Light conversion region 151 includes three implant regions, 172-174 that are more heavily doped than the remainder of light conversion region 151. These implant regions are separated by barrier regions 181-184. These implant regions accumulate photoelectrons that are generated in these regions and in the surrounding less heavily doped regions. These implant regions will be referred to as charge storage regions in the following discussion.

Refer now to FIGS. 4, 5A, and 5B. FIG. 4 is a graph of the potential along line 4-4 shown in FIG. 3. FIGS. 5A and 5B are graphs of the potential energy as seen by a photoelectron along line 5-5 shown in FIG. 3 when different gate voltages are applied to gate 152. As can be seen in FIG. 4, the charge storage regions are regions of low potential energy. Photoelectrons that are generated within a charge storage region are trapped in that charge storage region until the potential on the gate that is adjacent to that charge storage region is altered as described below. Photoelectrons that are generated in region 181 are swept into charge storage region 172. Similarly, photoelectrons that are generated in region 182 will either be swept into charge storage region 172 or 173 depending on the position in region 182 at which the photoelectrons are generated.

Each charge storage region and the regions around it that contribute electrons to the charge stored in the charge collection region can be viewed as a separate photodiode that is accessed by the gate transistor that is adjacent to that charge storage region. During the period in which charge is being accumulated, the potential on the gates of the gate transistors is maintained such that charge remains trapped in the charge storage region as shown in FIG. 5A. To readout the stored charge, the potential on the corresponding gate is altered as shown in FIG. 5B, and the charge flows onto the drain of the gate transistor that is at a potential below that of the charge storage regions.

It should be noted that there is no dead space between the charge collection regions. Photoelectrons generated in the regions between the charge storage regions move to the closest charge storage region, and hence, all of the area in the implant is effectively utilized in detecting the incoming light. In addition, there are no shallow trench isolation (STI) features implemented to separate the charge storage regions, and hence, the dark current is substantially reduced compared to conventional photodiode structures. Hence, the size of the effective photodiodes can be reduced to provide smaller pixels that have reduced dark current and the same photon conversion area as conventional pixels.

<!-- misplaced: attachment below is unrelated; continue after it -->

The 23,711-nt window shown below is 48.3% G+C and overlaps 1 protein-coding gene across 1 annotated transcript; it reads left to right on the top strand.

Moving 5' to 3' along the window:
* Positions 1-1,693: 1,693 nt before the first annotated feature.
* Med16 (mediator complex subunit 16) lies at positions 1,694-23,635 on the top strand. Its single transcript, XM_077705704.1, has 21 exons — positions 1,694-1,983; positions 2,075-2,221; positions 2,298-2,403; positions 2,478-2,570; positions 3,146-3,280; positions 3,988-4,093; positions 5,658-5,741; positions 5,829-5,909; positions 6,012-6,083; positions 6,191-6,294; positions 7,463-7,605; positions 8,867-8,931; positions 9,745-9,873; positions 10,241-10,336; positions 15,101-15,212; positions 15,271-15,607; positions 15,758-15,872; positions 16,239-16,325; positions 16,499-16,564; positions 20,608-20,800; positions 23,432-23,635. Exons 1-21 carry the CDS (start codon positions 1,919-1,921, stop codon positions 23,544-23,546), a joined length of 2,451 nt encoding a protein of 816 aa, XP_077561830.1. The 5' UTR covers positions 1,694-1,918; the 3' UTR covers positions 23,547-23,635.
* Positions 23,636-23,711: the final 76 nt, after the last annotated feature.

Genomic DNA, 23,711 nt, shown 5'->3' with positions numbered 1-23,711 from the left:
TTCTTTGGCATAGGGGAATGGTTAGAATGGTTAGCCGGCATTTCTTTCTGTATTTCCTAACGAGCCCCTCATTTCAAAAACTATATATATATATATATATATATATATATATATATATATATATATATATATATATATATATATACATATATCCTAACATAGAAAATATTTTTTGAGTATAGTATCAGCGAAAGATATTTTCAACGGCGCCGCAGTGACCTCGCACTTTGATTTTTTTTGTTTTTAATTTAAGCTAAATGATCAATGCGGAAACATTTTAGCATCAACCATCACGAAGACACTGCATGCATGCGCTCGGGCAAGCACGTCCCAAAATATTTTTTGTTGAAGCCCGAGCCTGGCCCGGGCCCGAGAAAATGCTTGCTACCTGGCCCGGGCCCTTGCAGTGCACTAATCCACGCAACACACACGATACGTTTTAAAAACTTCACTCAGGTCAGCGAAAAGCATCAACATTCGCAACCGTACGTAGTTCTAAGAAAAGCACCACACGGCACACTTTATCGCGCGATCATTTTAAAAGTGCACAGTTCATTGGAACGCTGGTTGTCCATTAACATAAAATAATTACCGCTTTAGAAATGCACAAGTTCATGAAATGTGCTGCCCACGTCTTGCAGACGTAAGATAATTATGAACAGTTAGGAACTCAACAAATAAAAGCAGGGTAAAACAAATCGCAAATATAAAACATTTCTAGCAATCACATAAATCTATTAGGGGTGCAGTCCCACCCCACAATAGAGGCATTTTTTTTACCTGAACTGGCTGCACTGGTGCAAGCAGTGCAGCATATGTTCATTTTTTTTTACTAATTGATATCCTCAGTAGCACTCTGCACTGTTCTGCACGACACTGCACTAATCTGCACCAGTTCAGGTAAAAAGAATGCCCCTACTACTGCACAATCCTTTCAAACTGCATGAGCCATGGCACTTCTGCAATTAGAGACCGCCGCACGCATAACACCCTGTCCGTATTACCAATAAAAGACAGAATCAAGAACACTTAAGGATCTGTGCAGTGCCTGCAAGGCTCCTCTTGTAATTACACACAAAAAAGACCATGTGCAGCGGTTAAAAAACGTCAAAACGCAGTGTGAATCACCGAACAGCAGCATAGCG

Each charge storage region and its associated gate transistor could be utilized as a separate photodiode in an imaging array in place of photodiode 52 and gate transistor 62 shown in FIG. 2. In this case, a column of charge storage regions replaces each column of photodiodes in each column of pixels. The column of charge storage regions could be implemented as a single long implant that spans the entire height of the imaging array. Alternatively, the implant could be broken into sections in which a plurality of charge storage regions are located in each section.

The above-described embodiments utilize one active gain transistor per charge storage region. However, embodiments in which a number of column storage regions share a single gain transistor or amplifier could also be constructed. Refer now to FIG. 6, which is a schematic drawing of a single column of charge storage regions that are connectable to a bit line 78. The column of charge storage regions is divided into N groups of charge storage regions 71. Each group includes a contiguous block of k charge storage regions 77 as shown at 72. The gate transistor for each charge storage region is connected to a separate gate line that is used to connect that charge storage region to node 79 in that group. The charge delivered to node 79 when a gate is placed in the conducting state is processed by a gain section 73 that includes a source follower 75 and a gate transistor 74 for connecting the output of the source follower to bit line 78 when a group signal R1 is applied to transistor 74.